Sep 22, 2017, (Research Matters):
Because this is a monsoon poem
expect to find the words jasmine
palmyra, Kuruntokai, red; mangoes
in reference to trees; paddy
fields, peacocks, Kurinji flowers,
flutes; lotus buds guarding love’s
wrote poet Tishani Doshi, an Indian poet, journalist and dancer, to describe the various facets of monsoon. For each of us, monsoon is a sensory treat, and for all of us, it is crucial for the sustenance of agriculture, river systems and a plethora of flora and fauna. Recent spells of monsoon rains have dispelled these romantic feeling about the rains; there is more misery instead. And we have none to blame except our own misunderstanding, and consequent mismanagement of our environment.
Understanding the myriad concepts of our natural environment, our interaction with its elements and its consequences are of paramount importance for our own living. In order to facilitate such an understanding, a group of science communication enthusiasts will be showcasing a movement-based performance titled, “How to be a Fig” on 23rd September, 6 pm at the J. N Tata Auditorium, as part of the Student Conference on Conservation Science – Bengaluru.
“How to be a Fig?” is a collaborative project between scientists and artists. Inspired by Mike Shanahan’s book on Figs titled “Ladders to Heaven”, this movement piece aims to unravel the mystery of these magnificent trees. The artists are attempting to express the complex role that Fig trees play in the ecosystem through the human body. This project has brought together people from diverse backgrounds with a common thread that connects them all – their love for trees.
Figs, known as keystone species, support the lives of a wide range of organisms. With a multitude of purposes that it serves, the collaborators decided to shine the spotlight on key themes. “The secret garden inside a fig, the fig wasp nursery, predation of fig wasps, strangler figs and the lives of animals dependent on figs are some of the themes that we will be touching upon during the performance”, mentions Abhisheka Krishnagopal, an artist and naturalist from the Artecology Initiative, who has conceptualized the piece.
Well if you thought dance is for the artists, think again! An interesting part of this performance is the participation of researchers -- people from non-dancing background -- who are enthusiastic about communicating science. “Specialization in their respective fields could easily disconnect the scientists from the public and render their science inaccessible to the general public. Through this collaboration, we wanted to provide imaginative ways for ecologists, biologists and other scientists to be able to express their discoveries in artistic ways”, say Veena Basavarajaiah, a contemporary movement artist who choreographed the performance.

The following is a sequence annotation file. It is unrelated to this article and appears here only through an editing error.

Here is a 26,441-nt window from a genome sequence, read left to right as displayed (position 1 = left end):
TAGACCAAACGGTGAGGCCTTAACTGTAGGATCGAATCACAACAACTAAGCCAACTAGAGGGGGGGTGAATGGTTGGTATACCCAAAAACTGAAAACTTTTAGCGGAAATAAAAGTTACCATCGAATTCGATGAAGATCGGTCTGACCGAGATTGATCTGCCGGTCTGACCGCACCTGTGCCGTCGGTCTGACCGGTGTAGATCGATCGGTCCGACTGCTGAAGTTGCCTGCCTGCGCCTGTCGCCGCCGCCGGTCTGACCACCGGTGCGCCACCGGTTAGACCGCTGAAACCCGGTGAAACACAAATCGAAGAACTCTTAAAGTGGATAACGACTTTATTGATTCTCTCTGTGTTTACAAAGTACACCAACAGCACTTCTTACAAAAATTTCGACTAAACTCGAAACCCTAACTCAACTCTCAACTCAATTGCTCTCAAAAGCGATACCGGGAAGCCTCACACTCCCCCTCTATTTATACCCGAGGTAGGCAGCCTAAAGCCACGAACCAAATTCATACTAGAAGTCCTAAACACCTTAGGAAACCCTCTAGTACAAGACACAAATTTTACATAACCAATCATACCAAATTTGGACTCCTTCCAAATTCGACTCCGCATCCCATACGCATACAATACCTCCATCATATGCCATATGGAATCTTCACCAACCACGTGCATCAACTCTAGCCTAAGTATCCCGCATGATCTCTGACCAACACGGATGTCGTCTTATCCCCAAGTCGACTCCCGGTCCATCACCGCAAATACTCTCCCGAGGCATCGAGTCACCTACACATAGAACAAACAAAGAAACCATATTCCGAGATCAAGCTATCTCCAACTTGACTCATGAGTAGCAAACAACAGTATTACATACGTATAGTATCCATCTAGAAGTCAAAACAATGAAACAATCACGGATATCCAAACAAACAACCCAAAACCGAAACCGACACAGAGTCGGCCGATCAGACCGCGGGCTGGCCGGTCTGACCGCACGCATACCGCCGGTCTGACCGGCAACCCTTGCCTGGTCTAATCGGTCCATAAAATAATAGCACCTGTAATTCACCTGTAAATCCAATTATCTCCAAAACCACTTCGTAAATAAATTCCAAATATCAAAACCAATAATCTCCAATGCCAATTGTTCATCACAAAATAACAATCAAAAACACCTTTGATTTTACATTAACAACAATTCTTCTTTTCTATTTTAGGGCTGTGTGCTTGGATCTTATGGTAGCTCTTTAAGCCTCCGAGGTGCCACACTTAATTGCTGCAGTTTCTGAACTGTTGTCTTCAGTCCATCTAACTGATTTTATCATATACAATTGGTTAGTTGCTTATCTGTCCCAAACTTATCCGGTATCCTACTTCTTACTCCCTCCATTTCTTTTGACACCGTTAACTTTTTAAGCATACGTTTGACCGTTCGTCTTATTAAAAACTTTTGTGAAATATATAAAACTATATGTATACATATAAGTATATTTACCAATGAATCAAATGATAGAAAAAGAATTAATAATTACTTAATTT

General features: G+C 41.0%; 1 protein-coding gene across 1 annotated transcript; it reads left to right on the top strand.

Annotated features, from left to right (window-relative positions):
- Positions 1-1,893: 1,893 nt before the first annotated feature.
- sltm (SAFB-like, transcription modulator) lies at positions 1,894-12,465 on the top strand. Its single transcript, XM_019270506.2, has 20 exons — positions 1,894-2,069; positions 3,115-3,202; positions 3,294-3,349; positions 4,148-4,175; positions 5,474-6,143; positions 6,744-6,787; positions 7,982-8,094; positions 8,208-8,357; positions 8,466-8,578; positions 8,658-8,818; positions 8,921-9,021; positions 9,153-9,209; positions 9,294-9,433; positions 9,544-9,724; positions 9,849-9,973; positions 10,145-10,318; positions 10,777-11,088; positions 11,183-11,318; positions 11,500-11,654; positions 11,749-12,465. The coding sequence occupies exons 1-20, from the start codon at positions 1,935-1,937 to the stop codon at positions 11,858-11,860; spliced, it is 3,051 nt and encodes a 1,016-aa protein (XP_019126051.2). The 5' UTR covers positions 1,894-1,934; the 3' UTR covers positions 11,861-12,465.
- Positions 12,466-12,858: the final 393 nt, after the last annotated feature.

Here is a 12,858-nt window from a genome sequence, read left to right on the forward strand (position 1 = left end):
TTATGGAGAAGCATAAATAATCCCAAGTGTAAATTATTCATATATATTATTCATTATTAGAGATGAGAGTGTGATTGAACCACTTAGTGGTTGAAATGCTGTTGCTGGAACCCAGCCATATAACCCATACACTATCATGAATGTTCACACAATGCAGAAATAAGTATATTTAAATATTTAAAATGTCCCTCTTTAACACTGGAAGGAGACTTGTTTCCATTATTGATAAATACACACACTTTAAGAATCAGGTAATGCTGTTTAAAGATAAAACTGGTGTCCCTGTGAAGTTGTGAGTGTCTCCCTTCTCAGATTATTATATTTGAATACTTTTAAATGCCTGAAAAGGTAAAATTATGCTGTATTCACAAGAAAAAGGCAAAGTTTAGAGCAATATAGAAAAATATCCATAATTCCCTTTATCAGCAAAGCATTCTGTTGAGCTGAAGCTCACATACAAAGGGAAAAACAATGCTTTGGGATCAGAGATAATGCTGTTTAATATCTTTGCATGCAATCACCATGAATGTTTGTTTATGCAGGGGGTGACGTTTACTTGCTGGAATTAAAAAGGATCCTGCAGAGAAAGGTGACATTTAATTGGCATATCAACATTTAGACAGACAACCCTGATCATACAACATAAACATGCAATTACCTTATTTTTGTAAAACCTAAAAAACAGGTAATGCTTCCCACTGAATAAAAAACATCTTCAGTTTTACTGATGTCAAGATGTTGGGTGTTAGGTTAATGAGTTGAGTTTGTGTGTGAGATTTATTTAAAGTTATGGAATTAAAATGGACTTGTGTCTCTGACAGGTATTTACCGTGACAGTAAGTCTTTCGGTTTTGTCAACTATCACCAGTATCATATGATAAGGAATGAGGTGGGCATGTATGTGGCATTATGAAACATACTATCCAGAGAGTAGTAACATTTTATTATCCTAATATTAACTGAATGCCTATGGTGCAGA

So how did these scientists feel being a part of an artistic performance? “For me, the most interesting part of this whole experience was that we had to think about an ecological interaction or behaviour and then to express that through our movement. And thanks to such an endeavor, we all took part in this thinking process”, says Kasturi Saha, a research scholar at the Centre for Ecological Sciences.
Veena’s association with Abhisheka subsequently led to the How to be a Fig, which has a now teamed up with researchers from the Indian Institute of Science, Bengaluru - Ipsa Jain and Vignesh Venkateswaran -- and is delivering this unique performance. “The project is not limited to activism, but is an attempt to bring about awareness and reconnect the audience to the natural world. Through this initiative, we hope to bring in diverse people from different walks of life to understand that humans are an inextricable link to the natural world, and that conservation is the duty that every human being shoulders”, the team adds.
The performance will be presented as a part of the Student Conference on Conservation Science – Bengaluru, happening from the 21st -24th of September, 2017. It is open for all -- scientists or otherwise. “I hope that people who see the performance will be inspired to learn more about the fig trees and the symbiotic relationship they share with their wasps. This story has important links to our own. It reminds us that we are part of a wider ecological reality, and presents us with opportunities to rethink our relationship with nature, as well as find paths to a more secure future”, states Mr. Shanahan, author of Ladders to Heaven, a book that opens up the world of figs in a poetic manner. “It is a powerful way to communicate not only the beauty and elegance of nature, but also important lessons about interdependence and resilience”, he adds.
So, if you are curious about how to be a fig, rush to the Indian Institute of Science before the seats fill up!